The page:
During his career at Michigan, Jordan Kovacs became a fan favorite, an underdog that everyone wanted to see succeed.
From walk-on to All-Big Ten safety, Kovacs embodied the strong work ethic required by Wolverines coach Brady Hoke.
This fall, new candidates will line up for the role of the unsung hero, the working man’s working man. The high-prolifers—such as quarterback Devin Gardner, receiver Jeremy Gallon and left tackle Taylor Lewan—will most certainly live up to their duties.
However, Hoke has others primed to make an impact. Some are younger players who’ve clawed their ways into the rotation, and some are veterans who have the chance to make their presence known during their last year in Ann Arbor.
Underdogs on Offense
Wide Receiver, Anyone?
A year ago, they were names on a depth chart. While preparing for the Outback Bowl against South Carolina, they created a buzz by virtue of strong practices.
Now receivers Amara Darboh, a sophomore, and Jehu Chesson, a redshirt freshman, are getting more attention. Drew Dileo and Gallon will likely be Gardner’s primary targets, along with tight end Devin Funchess. Darboh, though, impressed the Wolverines' staff enough to be considered the No. 3 receiver, per MLive.com’s Kyle Meinke.
Expect the unexpected from Darboh. At 6’2” and 213 pounds, the former 4-star recruit, per Rivals, gives offensive coordinator Al Borges another deep-ball threat to consider.
Chesson is fast. Really fast. With his 4.5-second 40 speed (a popular thought is that he’s a 4.4 guy), he’ll act as a 6’3”, 193-pound dart speeding down the field after catching a pass from Gardner. Combined with Darboh, Michigan’s offense has two big-bodied options to complement Gallon and Dileo, who are a few shades smaller.
O-Line Has Someone
Anchoring the offensive line with Lewan, a fellow senior, will be a monumental task for Michael Schofield. He’s started 10 games at left guard, so, should Lewan fall to injury, Hoke may decide to call upon Schofield.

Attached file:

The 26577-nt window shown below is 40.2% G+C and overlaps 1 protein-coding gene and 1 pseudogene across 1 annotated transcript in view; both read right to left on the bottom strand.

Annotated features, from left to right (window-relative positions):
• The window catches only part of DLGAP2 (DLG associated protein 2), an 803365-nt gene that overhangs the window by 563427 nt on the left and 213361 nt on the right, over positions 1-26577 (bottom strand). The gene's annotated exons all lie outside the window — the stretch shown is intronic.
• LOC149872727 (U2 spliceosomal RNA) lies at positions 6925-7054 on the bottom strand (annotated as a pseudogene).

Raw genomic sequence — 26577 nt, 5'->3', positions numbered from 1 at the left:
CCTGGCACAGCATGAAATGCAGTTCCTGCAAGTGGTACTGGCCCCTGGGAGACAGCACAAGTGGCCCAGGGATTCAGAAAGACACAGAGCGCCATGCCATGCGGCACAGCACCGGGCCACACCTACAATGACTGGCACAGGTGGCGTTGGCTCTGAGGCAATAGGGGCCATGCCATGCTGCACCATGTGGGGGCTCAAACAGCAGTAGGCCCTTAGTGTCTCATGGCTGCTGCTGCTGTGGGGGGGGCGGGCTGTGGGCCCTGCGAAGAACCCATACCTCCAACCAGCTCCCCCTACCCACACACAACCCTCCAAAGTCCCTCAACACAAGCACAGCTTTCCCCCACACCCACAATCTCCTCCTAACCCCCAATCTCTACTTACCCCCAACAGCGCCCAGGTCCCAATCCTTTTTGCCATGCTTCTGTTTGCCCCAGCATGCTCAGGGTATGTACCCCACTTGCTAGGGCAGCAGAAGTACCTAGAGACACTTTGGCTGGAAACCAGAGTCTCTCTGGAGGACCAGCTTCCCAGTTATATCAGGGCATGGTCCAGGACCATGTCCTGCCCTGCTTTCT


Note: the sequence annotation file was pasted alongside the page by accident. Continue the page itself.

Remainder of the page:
As the starting right tackle, Schofield probably finds himself in a friendly rivalry with Lewan. Which side will be better: the one protected by an All-American who will certainly be a top pick in the 2014 NFL draft, or the side shielded by a somewhat unheralded player such as Schofield?
For that reason, Schofield’s play may jump up a few levels. If Michigan is to contend for a Big Ten championship, the players up front have to own the line of scrimmage. Schofield will be just as important as Lewan in that respect, minus the duties of covering Gardner’s blind side.
The Wolverines’ rushing attack still needs work. If there are two reliable pillars opening holes—Lewan and Schofield—production should increase. In 2012, Michigan couldn’t find a steady rhythm on the ground.
But with returning experience paired with incoming talent, this fall could be exactly the opposite.
Fitz Toussaint, the No. 1 option, failed to get his wheels moving prior to suffering a horrific leg injury Nov. 17 against Iowa, forcing him to miss the final three games—including two in the regular season and the Outback Bowl. Had the offensive line been stronger, Toussaint, as well as the other running backs, could have established some type of consistency.
It seems that freshmen Kyle Kalis and Ben Braden will get thrown in the middle, along with sophomore center Jack Miller, putting more pressure on Lewan and Schofield to hold steady. Facing that type of challenge could define Schofield’s career.
He has underdog written all over him.
Underdogs on Defense
Will Gordon Leave a Mark?
Cameron Gordon’s time at Michigan has been full of surprises. He was recruited as a wide receiver, moved to linebacker and shifted to safety.
He’s battled back problems, seemingly never getting a break. This year, the former 4-star recruit, per Rivals, has another hurdle to clear: Playing in place of linebacker Jake Ryan, the best defender on the team.
Gordon’s story is ripe with underdog qualities. He’s started just 13 times. Now a senior, he has the potential to end his collegiate days on a high note. It’s more than a test on the field; his senior season will be a test of will.
It comes down to being remembered. Playing the role of hero while an All American-caliber star recovered from ACL surgery could be Gordon’s legacy.
While at Lexington High in Ohio, Courtney Avery started at quarterback. Now a nickel/cornerback, Avery’s record-tying 83-yard fumble return in 2011 against Minnesota is his four-year highlight.
He’s become a more complete defensive back under the tutelage of coach Curt Mallory and defensive coordinator Greg Mattison. Like most underdogs, he started low on the depth chart before earning playing time based on hard work.
Michigan had a vulnerable secondary when Avery arrived. But like the unit as a whole, Avery has steadily improved each season. Closing out his tenure as a key senior contributor would be the ideal ending for Avery.
Follow Bleacher Report’s Michigan Wolverines football writer Adam Biggers on Twitter @AdamBiggers81